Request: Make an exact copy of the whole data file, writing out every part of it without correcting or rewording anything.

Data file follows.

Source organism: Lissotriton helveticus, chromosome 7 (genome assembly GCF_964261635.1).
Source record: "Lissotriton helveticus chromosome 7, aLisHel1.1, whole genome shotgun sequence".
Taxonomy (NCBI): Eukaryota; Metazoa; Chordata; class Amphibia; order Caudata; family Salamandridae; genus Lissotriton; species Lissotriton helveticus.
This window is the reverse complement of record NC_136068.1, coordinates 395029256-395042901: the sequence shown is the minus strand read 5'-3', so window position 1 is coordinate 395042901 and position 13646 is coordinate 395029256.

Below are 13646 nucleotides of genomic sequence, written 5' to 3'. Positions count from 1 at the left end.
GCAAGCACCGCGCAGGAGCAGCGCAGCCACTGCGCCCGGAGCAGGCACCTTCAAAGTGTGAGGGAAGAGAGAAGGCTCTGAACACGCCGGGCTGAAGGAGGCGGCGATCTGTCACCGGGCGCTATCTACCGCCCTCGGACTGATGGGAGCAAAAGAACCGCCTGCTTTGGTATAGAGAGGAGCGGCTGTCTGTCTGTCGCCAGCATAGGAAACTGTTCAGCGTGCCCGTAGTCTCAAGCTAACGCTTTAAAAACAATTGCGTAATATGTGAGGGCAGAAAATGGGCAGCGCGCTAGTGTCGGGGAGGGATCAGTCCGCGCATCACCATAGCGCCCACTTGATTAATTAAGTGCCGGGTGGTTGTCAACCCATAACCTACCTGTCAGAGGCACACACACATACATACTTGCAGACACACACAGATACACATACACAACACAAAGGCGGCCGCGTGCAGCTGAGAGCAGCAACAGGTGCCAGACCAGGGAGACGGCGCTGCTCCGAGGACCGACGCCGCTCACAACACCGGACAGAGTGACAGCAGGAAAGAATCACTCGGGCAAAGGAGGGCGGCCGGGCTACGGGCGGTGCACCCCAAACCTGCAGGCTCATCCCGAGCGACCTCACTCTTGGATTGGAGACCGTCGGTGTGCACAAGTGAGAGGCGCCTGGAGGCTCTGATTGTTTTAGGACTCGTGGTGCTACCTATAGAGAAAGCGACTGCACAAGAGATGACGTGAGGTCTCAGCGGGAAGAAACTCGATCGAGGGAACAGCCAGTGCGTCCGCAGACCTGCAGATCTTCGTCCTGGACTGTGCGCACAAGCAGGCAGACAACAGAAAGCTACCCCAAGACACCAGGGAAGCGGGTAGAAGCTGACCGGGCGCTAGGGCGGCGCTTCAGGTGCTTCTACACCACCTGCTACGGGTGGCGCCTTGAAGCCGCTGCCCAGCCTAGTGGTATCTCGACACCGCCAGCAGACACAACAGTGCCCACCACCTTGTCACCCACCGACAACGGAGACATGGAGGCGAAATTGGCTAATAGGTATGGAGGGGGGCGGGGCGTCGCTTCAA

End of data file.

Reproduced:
Source organism: Lissotriton helveticus, chromosome 7 (genome assembly GCF_964261635.1).
Source record: "Lissotriton helveticus chromosome 7, aLisHel1.1, whole genome shotgun sequence".
Taxonomy (NCBI): Eukaryota; Metazoa; Chordata; class Amphibia; order Caudata; family Salamandridae; genus Lissotriton; species Lissotriton helveticus.
This window is the reverse complement of record NC_136068.1, coordinates 395029256-395042901: the sequence shown is the minus strand read 5'-3', so window position 1 is coordinate 395042901 and position 13646 is coordinate 395029256.

Below are 13646 nucleotides of genomic sequence, written 5' to 3'. Positions count from 1 at the left end.
GCAAGCACCGCGCAGGAGCAGCGCAGCCACTGCGCCCGGAGCAGGCACCTTCAAAGTGTGAGGGAAGAGAGAAGGCTCTGAACACGCCGGGCTGAAGGAGGCGGCGATCTGTCACCGGGCGCTATCTACCGCCCTCGGACTGATGGGAGCAAAAGAACCGCCTGCTTTGGTATAGAGAGGAGCGGCTGTCTGTCTGTCGCCAGCATAGGAAACTGTTCAGCGTGCCCGTAGTCTCAAGCTAACGCTTTAAAAACAATTGCGTAATATGTGAGGGCAGAAAATGGGCAGCGCGCTAGTGTCGGGGAGGGATCAGTCCGCGCATCACCATAGCGCCCACTTGATTAATTAAGTGCCGGGTGGTTGTCAACCCATAACCTACCTGTCAGAGGCACACACACATACATACTTGCAGACACACACAGATACACATACACAACACAAAGGCGGCCGCGTGCAGCTGAGAGCAGCAACAGGTGCCAGACCAGGGAGACGGCGCTGCTCCGAGGACCGACGCCGCTCACAACACCGGACAGAGTGACAGCAGGAAAGAATCACTCGGGCAAAGGAGGGCGGCCGGGCTACGGGCGGTGCACCCCAAACCTGCAGGCTCATCCCGAGCGACCTCACTCTTGGATTGGAGACCGTCGGTGTGCACAAGTGAGAGGCGCCTGGAGGCTCTGATTGTTTTAGGACTCGTGGTGCTACCTATAGAGAAAGCGACTGCACAAGAGATGACGTGAGGTCTCAGCGGGAAGAAACTCGATCGAGGGAACAGCCAGTGCGTCCGCAGACCTGCAGATCTTCGTCCTGGACTGTGCGCACAAGCAGGCAGACAACAGAAAGCTACCCCAAGACACCAGGGAAGCGGGTAGAAGCTGACCGGGCGCTAGGGCGGCGCTTCAGGTGCTTCTACACCACCTGCTACGGGTGGCGCCTTGAAGCCGCTGCCCAGCCTAGTGGTATCTCGACACCGCCAGCAGACACAACAGTGCCCACCACCTTGTCACCCACCGACAACGGAGACATGGAGGCGAAATTGGCTAATAGGTATGGAGGGGGGCGGGGCGTCGCTTCAA